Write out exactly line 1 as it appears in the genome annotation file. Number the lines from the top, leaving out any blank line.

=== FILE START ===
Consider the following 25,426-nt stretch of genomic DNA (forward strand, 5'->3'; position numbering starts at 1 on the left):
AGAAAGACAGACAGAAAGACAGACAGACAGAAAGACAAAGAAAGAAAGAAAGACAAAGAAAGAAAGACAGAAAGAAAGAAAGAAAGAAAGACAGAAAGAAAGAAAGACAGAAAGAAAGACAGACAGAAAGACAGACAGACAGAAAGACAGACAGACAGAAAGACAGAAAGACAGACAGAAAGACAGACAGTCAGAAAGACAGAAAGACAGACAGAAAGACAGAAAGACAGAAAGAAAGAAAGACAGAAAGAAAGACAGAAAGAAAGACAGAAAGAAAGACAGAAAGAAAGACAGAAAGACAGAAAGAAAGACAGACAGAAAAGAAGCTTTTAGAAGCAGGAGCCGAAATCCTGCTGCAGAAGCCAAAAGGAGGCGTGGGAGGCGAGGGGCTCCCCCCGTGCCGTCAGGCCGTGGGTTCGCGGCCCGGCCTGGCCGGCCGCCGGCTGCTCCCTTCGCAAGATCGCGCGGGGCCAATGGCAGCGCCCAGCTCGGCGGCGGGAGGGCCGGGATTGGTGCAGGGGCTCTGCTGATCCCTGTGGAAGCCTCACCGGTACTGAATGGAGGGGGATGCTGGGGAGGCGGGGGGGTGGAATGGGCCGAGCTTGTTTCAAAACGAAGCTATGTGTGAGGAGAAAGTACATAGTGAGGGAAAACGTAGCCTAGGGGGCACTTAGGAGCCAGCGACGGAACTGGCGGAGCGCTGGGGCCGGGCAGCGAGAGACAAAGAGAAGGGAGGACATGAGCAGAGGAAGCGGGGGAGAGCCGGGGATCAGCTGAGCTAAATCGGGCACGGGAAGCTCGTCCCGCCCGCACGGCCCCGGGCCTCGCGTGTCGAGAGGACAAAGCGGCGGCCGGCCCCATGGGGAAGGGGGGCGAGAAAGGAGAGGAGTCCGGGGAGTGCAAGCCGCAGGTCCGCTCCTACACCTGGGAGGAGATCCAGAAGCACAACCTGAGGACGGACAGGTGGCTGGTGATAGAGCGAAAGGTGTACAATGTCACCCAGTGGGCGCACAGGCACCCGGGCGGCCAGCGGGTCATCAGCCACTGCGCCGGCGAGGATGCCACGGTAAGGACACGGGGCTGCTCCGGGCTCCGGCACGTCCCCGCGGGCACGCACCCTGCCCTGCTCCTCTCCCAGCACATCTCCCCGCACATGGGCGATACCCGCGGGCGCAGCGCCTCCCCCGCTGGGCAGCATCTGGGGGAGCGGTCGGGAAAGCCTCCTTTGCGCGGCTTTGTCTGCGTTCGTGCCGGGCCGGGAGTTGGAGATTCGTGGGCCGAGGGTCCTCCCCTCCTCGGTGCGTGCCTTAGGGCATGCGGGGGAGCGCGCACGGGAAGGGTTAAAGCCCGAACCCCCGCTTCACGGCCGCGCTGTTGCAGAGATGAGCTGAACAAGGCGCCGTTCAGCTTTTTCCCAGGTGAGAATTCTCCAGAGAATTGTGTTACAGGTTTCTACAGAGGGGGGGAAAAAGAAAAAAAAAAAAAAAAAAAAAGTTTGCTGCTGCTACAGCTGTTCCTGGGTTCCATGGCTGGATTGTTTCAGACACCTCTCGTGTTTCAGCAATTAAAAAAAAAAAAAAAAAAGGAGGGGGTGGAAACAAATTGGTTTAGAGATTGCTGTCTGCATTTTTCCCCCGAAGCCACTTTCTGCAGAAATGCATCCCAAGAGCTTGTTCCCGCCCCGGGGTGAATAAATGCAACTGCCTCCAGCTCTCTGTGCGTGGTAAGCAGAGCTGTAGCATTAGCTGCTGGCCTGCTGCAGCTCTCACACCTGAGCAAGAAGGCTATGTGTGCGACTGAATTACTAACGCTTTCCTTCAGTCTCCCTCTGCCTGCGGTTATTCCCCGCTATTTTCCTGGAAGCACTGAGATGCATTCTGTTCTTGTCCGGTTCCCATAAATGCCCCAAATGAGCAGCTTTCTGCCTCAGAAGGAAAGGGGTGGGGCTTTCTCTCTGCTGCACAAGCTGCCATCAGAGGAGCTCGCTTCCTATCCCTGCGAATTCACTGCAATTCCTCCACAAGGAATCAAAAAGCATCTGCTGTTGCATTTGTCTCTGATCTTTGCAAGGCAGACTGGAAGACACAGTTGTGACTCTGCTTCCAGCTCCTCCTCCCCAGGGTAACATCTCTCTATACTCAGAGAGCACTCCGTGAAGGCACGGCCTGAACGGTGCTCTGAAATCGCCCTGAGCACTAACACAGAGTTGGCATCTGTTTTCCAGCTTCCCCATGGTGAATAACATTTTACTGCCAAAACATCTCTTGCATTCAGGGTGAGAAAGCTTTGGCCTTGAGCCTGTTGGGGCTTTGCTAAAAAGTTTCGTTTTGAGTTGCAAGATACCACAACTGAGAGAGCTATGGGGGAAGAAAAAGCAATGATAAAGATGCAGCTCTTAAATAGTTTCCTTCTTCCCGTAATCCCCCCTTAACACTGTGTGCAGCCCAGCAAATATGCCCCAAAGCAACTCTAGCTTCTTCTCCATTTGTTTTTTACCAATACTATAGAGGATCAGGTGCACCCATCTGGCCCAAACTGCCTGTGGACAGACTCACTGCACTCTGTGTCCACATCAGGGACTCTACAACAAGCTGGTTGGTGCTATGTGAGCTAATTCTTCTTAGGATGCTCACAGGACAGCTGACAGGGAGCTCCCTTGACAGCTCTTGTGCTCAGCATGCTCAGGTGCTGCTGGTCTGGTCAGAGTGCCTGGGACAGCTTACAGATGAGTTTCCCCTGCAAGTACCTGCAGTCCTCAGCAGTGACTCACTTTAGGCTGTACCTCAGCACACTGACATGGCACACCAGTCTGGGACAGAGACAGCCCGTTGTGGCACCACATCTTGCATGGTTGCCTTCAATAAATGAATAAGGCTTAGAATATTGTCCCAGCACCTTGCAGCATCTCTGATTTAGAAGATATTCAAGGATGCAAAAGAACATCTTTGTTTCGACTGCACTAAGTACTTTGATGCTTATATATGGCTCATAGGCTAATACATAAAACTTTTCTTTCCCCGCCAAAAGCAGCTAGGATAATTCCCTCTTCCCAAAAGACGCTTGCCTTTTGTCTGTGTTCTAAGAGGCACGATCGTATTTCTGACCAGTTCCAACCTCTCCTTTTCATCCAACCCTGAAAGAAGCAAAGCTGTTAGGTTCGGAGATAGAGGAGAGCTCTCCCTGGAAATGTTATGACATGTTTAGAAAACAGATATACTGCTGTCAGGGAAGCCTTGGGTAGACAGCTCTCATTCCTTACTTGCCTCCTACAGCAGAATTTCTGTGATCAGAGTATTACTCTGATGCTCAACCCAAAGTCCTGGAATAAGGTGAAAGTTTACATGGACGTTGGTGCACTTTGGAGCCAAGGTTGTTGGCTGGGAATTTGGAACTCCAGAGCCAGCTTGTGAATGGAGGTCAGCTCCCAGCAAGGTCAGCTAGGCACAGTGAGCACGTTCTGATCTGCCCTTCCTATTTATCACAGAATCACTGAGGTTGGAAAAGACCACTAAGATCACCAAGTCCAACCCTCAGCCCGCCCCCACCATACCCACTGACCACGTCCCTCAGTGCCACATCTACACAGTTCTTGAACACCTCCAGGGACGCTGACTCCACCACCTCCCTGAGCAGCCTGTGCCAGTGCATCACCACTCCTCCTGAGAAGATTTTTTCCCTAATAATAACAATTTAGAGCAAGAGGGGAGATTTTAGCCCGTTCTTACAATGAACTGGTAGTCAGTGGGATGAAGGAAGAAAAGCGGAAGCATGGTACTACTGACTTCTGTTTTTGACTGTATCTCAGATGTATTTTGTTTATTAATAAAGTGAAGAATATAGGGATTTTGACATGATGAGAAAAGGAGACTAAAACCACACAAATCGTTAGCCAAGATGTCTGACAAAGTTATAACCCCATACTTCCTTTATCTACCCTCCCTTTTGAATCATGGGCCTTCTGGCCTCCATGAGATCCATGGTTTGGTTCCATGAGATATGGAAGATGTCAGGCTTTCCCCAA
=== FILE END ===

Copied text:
Consider the following 25,426-nt stretch of genomic DNA (forward strand, 5'->3'; position numbering starts at 1 on the left):